Thirty Years and One Day

  “Where’s my cell phone?  Have you seen my cell phone?” He looked at me with vague recognition as he gripped the edges of the overbed table and turned his torso with effort. “Don’t strain,” I said, “I’ll help you find it.” I searched through the nightstand and standard issue bedspread, reeking of bleach and staleness and under a chair.  And as I brought my head back up from the floor to meet his, it dawned on him. “It’s you.” With folded arms he turned away. He didn’t want me there.  I knew he didn’t want me there, but I … Continue reading

Three Things That Make A Difference

“Are you Mrs. Bernstein’s daughter?”  The attending physician asked as I rush through the double doors of the emergency room. I see my mother a few feet behind him, yet he directs me into a corridor, away from her.    What he says next comes to me in sound bytes.   “He collapsed…” “We’ve been waiting for you to get here…” ”Efforts to resuscitate have been unsuccessful….” Resuscitate? I knew this moment was coming, but that didn’t mean I was prepared for it.  My stepdad Milton had been sick for a number of months.   When he died on January 14, … Continue reading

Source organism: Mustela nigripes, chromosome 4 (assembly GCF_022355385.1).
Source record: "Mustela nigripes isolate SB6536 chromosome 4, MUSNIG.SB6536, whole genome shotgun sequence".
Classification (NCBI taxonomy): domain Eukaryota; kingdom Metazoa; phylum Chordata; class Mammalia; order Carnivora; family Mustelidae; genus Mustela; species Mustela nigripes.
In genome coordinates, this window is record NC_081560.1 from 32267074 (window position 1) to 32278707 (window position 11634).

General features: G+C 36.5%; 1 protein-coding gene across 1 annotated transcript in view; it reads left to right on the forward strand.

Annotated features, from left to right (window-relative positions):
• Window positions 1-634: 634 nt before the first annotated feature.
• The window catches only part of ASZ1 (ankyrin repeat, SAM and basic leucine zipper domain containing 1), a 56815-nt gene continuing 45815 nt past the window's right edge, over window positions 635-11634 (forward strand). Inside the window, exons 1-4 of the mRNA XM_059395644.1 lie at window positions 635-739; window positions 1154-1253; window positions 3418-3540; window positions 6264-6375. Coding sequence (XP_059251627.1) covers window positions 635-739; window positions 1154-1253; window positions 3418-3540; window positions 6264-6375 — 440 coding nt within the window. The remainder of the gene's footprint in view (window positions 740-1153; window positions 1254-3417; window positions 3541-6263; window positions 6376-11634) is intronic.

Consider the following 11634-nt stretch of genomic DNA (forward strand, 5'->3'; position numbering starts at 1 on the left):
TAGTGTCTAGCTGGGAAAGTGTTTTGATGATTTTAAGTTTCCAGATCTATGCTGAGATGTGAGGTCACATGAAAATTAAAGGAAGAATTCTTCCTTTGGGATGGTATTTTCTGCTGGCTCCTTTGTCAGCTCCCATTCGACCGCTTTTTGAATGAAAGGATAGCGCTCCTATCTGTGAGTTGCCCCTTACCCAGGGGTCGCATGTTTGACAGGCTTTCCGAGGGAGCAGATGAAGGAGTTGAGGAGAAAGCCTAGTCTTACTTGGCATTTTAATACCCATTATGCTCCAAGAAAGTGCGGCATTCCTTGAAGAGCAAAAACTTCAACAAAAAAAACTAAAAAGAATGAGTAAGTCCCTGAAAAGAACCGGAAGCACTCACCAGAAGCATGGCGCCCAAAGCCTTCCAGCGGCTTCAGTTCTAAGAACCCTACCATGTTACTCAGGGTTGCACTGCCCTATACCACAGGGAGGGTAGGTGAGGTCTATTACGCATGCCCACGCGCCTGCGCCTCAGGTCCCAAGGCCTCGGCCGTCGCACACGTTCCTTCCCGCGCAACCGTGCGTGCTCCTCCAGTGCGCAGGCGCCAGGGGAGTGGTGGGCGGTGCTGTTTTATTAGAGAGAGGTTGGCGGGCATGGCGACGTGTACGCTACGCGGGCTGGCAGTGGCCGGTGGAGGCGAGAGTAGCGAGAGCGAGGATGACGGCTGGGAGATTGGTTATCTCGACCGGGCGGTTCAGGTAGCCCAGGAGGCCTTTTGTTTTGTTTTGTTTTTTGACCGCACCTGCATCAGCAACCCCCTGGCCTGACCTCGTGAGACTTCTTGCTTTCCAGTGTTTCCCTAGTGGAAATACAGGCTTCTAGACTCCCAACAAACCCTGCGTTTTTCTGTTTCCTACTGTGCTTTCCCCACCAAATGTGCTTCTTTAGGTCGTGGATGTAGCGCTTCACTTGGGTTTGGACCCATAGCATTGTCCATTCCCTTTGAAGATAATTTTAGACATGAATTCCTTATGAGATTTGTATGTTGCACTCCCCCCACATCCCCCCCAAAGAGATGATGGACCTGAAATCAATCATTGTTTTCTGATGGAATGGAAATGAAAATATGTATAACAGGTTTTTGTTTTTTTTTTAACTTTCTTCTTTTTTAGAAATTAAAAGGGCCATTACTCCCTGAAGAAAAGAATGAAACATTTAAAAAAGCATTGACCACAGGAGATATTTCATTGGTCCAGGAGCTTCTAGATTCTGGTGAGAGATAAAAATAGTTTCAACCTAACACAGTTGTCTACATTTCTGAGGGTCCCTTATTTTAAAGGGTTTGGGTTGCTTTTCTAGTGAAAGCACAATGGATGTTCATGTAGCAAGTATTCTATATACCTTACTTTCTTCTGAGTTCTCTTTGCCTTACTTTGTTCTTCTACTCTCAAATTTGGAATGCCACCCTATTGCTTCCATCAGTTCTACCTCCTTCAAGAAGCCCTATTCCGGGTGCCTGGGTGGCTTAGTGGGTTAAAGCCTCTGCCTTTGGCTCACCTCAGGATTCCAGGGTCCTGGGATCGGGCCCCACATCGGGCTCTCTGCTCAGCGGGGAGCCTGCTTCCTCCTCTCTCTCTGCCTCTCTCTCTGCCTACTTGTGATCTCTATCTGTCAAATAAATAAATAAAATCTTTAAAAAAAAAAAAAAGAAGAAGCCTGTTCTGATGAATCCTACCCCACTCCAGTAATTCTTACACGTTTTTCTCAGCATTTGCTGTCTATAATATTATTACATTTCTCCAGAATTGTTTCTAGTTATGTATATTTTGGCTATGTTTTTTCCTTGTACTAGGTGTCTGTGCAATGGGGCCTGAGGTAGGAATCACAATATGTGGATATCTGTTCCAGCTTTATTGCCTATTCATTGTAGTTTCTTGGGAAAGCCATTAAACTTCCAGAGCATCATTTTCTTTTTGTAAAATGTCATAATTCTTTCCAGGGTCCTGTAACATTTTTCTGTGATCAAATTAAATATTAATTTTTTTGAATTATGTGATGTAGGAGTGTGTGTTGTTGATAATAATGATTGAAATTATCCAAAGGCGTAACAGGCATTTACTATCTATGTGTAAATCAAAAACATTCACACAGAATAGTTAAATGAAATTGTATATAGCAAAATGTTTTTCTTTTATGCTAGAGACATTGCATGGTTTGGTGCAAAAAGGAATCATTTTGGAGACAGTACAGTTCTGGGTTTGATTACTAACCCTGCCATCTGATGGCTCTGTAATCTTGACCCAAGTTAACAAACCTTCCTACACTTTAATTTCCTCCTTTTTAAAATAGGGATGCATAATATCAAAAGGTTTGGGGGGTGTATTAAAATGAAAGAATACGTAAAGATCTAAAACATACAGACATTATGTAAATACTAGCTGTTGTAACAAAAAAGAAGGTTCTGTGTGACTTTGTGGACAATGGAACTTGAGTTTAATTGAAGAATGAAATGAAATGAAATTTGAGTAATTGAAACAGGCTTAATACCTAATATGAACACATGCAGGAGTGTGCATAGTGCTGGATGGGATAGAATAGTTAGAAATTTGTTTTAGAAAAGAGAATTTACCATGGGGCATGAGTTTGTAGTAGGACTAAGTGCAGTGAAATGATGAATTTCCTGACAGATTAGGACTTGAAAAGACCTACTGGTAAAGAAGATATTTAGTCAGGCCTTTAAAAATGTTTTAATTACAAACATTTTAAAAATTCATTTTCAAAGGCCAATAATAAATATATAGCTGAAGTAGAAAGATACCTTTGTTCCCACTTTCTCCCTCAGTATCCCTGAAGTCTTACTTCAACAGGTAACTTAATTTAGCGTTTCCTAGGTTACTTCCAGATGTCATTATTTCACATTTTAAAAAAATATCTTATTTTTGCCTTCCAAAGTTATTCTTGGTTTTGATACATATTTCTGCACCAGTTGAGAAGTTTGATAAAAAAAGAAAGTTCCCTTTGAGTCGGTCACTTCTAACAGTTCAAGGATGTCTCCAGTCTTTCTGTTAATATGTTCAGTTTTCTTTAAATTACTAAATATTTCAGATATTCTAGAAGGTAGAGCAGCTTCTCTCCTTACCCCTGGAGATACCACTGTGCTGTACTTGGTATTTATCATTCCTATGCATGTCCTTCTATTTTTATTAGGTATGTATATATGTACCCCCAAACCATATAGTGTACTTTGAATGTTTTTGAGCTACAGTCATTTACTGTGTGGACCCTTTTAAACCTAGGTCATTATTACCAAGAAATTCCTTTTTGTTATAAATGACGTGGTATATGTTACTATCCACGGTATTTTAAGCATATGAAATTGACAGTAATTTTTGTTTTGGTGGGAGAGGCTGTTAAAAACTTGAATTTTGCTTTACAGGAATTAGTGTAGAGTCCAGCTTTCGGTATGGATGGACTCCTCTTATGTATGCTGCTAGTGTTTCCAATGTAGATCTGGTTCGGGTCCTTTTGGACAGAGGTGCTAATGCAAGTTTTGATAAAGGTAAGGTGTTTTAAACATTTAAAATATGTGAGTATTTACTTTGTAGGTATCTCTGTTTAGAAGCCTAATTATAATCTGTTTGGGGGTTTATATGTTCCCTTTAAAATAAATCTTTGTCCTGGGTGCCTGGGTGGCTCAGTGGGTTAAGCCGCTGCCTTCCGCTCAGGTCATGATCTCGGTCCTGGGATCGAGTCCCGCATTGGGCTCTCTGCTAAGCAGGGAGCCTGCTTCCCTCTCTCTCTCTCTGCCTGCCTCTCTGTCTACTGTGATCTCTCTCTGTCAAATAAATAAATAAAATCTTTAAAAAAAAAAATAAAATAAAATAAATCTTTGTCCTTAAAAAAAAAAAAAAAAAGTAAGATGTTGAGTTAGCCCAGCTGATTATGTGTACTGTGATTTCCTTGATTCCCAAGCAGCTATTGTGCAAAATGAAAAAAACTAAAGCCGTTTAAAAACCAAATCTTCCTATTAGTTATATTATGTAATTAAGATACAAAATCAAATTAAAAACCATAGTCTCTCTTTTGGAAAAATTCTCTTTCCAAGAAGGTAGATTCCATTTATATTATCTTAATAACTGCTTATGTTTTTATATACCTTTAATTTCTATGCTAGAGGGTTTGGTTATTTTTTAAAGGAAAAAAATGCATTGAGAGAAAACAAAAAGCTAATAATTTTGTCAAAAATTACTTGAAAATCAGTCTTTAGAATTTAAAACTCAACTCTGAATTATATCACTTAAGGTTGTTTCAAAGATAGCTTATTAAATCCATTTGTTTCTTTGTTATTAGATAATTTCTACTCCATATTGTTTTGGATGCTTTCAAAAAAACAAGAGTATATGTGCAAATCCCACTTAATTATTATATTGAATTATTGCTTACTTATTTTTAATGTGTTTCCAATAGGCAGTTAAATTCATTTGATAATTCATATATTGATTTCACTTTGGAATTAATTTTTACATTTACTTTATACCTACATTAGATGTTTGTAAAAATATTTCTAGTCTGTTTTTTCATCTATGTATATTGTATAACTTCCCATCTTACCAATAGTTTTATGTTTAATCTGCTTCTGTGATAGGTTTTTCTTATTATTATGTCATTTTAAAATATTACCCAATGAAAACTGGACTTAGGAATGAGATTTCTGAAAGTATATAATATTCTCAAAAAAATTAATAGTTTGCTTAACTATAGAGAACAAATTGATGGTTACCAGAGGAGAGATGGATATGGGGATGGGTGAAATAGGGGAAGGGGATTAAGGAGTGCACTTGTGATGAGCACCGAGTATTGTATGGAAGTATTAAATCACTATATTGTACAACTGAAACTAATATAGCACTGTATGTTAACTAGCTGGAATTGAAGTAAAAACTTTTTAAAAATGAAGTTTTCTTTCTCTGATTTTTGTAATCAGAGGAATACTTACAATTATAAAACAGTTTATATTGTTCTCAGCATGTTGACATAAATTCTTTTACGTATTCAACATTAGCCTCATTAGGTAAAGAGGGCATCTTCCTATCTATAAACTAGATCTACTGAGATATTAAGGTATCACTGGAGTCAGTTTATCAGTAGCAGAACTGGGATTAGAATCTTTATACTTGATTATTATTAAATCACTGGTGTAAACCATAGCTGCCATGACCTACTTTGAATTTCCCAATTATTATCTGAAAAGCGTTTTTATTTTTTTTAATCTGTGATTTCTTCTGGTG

Lessons from D

The theme of the workshop was forgiveness.  30 of us squeezed into the tiny space, at the studio where I had decided to do my teacher training.  At that time, I knew very few of the “regulars” there, and had randomly sat next to D., through three hours of postures and breathing designed to rid us of negative emotion. It was a moment in my life where I felt bitter.  Things had not gone “the way they were supposed to.”  Despite my not believing in holding onto anger, I had been grasping tightly to mine, and it was hurting me, … Continue reading